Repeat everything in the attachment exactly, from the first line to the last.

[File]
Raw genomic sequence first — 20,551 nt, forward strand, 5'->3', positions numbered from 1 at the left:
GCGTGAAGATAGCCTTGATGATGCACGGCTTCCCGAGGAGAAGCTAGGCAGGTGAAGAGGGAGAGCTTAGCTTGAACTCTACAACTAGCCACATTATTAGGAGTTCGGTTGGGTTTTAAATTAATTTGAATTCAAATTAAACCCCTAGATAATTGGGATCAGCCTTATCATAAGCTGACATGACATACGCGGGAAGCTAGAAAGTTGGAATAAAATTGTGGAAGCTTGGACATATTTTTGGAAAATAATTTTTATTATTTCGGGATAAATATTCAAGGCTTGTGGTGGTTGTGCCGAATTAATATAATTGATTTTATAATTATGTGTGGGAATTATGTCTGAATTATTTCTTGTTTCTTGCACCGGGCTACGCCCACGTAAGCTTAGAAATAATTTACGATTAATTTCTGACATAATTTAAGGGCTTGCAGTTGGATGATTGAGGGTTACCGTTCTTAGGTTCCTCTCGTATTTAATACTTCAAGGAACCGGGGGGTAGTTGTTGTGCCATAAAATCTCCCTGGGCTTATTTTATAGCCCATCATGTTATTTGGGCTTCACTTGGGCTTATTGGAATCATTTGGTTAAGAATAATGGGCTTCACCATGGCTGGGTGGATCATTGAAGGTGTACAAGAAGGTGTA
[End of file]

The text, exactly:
Raw genomic sequence first — 20,551 nt, forward strand, 5'->3', positions numbered from 1 at the left:
GCGTGAAGATAGCCTTGATGATGCACGGCTTCCCGAGGAGAAGCTAGGCAGGTGAAGAGGGAGAGCTTAGCTTGAACTCTACAACTAGCCACATTATTAGGAGTTCGGTTGGGTTTTAAATTAATTTGAATTCAAATTAAACCCCTAGATAATTGGGATCAGCCTTATCATAAGCTGACATGACATACGCGGGAAGCTAGAAAGTTGGAATAAAATTGTGGAAGCTTGGACATATTTTTGGAAAATAATTTTTATTATTTCGGGATAAATATTCAAGGCTTGTGGTGGTTGTGCCGAATTAATATAATTGATTTTATAATTATGTGTGGGAATTATGTCTGAATTATTTCTTGTTTCTTGCACCGGGCTACGCCCACGTAAGCTTAGAAATAATTTACGATTAATTTCTGACATAATTTAAGGGCTTGCAGTTGGATGATTGAGGGTTACCGTTCTTAGGTTCCTCTCGTATTTAATACTTCAAGGAACCGGGGGGTAGTTGTTGTGCCATAAAATCTCCCTGGGCTTATTTTATAGCCCATCATGTTATTTGGGCTTCACTTGGGCTTATTGGAATCATTTGGTTAAGAATAATGGGCTTCACCATGGCTGGGTGGATCATTGAAGGTGTACAAGAAGGTGTA